Needmore is located in Winston County. Freedmen moving to the new market town of Youngsville (Alexander City was incorporated in 1872 as Youngsville. The city was renamed in honor of railroad President Edward Porter Alexander, hero of the Battle of Gettysburg for the Confederate States) in the early 1870s occupied homes along a street they called Needmore Street. They relocated their house of worship from near the present junction of South Central Avenue and Cherokee Road to the Needmore neighborhood where Methodists and Baptists shared a building.
There are another 6 Alabama communities named Needmore. Those communities are located in the following counties: Clay, Cullman, Lauderdale, Lawrence, Marshall and Pike County.
Normal, Alabama is located in Madison County and is the site of Alabama Agricultural and Mechanical University (AAMU). The university is situated in the city limits and northern part of Huntsville, Alabama, USA in Madison County.
Normal was established in 1890, when AAMU was then known as “State Normal and Industrial School of Huntsville”. It was also designated a land grant college of Alabama. At that time student enrollment was 300 with 11 teachers. That same year, a United States Post Office was established there. Normal’s ZIP Code is 35762. Students were called “Normalites”.
Old Texas Alabama
Old Texas is an unincorporated community in Monroe County, Alabama, United States. Old Texas is located on Alabama State Route 47, 12.3 miles east-northeast of Beatrice.
Phil Campbell is located in southeastern Franklin County. Alabama State Route 13 passes through the town, leading north 12 miles to Russellville and south 12 miles to Haleyville.
In the 1880s, a railroad work crew leader and engineer by the name of Phillip Campbell (originally from England) established a work camp. Mel Allen, a prominent local businessman, told Campbell that if he would construct a railroad depot and add a side track to the stretch of railroad going through the area, Allen could develop a town, which he would name after Campbell. Campbell built both the depot and siding, and Allen followed through on his promise. Phil Campbell is the only town in Alabama given both the first and last names of an individual.
Pull Tight Alabama
Pull Tight is an unincorporated community in Marion County, Alabama, United States.
It is unclear why the name “Pull Tight” was applied to this community. The name may be commendatory, as local residents “pull tight” (i.e. helped one another).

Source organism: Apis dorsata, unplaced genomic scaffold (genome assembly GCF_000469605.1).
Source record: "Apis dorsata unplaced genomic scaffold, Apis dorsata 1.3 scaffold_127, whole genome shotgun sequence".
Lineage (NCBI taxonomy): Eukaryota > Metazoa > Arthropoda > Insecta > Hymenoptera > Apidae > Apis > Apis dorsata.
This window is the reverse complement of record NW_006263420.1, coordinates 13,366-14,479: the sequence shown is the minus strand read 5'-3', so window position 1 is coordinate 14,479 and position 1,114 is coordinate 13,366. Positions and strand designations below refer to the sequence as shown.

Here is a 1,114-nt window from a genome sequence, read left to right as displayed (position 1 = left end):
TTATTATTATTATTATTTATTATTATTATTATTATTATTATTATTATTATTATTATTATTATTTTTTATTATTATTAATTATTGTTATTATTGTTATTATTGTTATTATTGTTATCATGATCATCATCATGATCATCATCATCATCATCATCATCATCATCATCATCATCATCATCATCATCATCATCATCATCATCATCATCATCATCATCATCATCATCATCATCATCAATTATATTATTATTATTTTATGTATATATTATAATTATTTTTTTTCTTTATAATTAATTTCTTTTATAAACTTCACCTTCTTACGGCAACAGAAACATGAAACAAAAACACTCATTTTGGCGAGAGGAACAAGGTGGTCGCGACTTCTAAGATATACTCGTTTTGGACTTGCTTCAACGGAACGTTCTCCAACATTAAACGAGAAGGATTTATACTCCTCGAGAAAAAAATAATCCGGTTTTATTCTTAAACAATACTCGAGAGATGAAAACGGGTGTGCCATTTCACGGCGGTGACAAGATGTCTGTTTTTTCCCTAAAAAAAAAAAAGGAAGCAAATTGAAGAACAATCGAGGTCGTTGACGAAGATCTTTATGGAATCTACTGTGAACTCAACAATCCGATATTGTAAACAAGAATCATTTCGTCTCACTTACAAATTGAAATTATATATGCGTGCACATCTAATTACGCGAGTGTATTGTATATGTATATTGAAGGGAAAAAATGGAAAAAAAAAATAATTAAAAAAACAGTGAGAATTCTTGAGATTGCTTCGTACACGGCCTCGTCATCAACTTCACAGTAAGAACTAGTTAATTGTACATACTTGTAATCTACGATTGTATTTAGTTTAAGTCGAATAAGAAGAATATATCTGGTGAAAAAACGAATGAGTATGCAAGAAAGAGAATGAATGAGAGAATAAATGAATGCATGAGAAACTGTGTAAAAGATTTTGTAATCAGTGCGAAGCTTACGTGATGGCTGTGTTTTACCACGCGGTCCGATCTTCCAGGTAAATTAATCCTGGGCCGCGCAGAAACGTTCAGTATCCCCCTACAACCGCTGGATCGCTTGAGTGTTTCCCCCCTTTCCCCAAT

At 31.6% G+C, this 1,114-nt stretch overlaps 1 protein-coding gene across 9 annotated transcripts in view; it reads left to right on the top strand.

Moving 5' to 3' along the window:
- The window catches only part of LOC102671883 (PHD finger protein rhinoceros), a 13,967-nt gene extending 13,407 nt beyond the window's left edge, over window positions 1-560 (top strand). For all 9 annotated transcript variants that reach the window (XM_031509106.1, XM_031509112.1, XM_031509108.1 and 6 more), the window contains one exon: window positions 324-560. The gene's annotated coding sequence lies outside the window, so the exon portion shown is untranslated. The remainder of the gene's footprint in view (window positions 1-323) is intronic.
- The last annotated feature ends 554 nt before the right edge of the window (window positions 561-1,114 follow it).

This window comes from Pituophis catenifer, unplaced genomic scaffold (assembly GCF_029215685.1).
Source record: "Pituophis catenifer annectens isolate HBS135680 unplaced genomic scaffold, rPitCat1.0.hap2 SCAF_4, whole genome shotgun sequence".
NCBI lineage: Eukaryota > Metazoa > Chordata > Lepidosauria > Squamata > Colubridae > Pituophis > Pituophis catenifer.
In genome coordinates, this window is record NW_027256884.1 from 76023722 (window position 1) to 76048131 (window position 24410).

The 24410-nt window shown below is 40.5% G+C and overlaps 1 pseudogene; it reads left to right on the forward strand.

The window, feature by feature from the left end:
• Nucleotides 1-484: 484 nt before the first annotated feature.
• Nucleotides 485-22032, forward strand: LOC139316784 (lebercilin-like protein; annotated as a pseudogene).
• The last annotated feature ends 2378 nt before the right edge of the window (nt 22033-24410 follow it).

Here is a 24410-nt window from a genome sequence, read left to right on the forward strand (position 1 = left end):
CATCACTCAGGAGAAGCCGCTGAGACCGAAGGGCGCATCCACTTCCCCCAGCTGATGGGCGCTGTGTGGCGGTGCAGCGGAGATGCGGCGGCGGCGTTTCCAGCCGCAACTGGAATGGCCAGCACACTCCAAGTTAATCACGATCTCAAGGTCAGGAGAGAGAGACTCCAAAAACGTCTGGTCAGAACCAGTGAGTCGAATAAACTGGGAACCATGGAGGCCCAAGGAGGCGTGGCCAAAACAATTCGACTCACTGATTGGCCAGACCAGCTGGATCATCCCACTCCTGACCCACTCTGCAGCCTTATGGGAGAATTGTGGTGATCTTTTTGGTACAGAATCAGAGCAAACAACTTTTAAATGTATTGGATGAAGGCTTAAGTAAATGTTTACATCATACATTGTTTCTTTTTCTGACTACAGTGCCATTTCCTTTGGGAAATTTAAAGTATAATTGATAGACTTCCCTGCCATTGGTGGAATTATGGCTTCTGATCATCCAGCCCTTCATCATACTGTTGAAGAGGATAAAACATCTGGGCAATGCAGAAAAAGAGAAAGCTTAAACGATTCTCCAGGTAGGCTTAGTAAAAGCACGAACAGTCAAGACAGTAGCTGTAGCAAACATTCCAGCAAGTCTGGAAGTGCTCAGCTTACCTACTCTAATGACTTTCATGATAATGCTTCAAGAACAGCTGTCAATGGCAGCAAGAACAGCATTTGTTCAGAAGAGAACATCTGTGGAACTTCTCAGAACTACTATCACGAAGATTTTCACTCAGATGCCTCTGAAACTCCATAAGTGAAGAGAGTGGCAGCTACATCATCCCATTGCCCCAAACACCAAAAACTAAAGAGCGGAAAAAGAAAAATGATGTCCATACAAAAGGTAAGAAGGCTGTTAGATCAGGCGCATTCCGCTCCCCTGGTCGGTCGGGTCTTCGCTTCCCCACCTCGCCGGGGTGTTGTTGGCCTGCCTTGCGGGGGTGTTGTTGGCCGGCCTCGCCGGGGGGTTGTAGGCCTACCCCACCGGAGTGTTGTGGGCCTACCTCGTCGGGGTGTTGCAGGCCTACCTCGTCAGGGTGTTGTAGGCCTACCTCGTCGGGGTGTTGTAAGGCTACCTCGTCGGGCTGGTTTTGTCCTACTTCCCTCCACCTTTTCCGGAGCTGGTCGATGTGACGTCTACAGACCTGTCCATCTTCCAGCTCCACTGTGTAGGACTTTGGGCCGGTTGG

Scratch Ankle Alabama
Scratch Ankle is an unincorporated community in Monroe County, Alabama, United States, located 12 miles northwest of Monroeville. The traditional explanation for the town’s name is that residents were frequently seen scratching their ankles due to numerous insect bites.
When in Scratch Ankle, check out the “Overflowing Well,” an artesian well near the intersection of County Road 61 and County Road 17 at Scratch Ankle, 12 miles northwest of Monroeville.
Screamer is an unincorporated community in Henry County. Screamer is located on Alabama State Route 95, 12.4 miles north-northeast of Abbeville. The original line established between the Creek Indians and the United States in the Treaty of Fort Jackson ran through Screamer. The Treaty of Cusseta ceded the boundary line north, allowing Henry County to gain land.
Slapout (also Holtville) is a census-designated place and unincorporated community in Elmore County.
Holtville/Slapout is located on the western bank of Lake Jordan, and much of its population lives along this lakeshore, or in the neighboring Lightwood community.
According to tradition, the old name of Slapout was derived from a storekeeper’s way of stating an item was out of stock: he was “slap out of it”. The community of Slapout is located in Elmore County, adjoining another small community called Holtville. Together, the two communities have a population of about 4,000 people. Neither community has a post office; residents are on the Deatsville route.
To enjoy a visit to Slapout, watch the video by SlapoutSweety. Also, there is a video on the history of Slapout.
Slick Lizard Alabama
Slicklizzard is an unincorporated community in Walker County.
According to tradition, Slicklizard was so named because local miners had to crawl through muddy passages and in the process became “slick as a lizard.”
Smut Eye Alabama
The Bottle Alabama
Warriorstand (also Warrior Stand) is an unincorporated community in Macon County, Alabama, United States.The lands of Macon County were historically occupied by Creek Indians prior to European-American settlement.
In 1805, the Old Federal Road was built across the Creek Nation, connecting Milledgeville, Georgia with Fort Stoddert, Mississippi Territory. The Creek were given authority by the United States to operate “houses of entertainment” along the route. A tavern was established at “Warrior Stand”, a stagecoach stop owned by Big Warrior, a prominent Creek Chief. When Marquis de Lafayette visited the United States in 1824-1825, his party stayed one night at the tavern.
Zip City is a small unincorporated community in Lauderdale County in the northern part of the U.S. state of Alabama, at the intersection of Alabama Highway 17 and County Road 8. The first settlement was made at Zip City in 1817. Zip City received its unusual name from the fact drivers would “zip” through town heading towards the Tennessee state line, where they could buy alcohol. The name dates from the 1920s.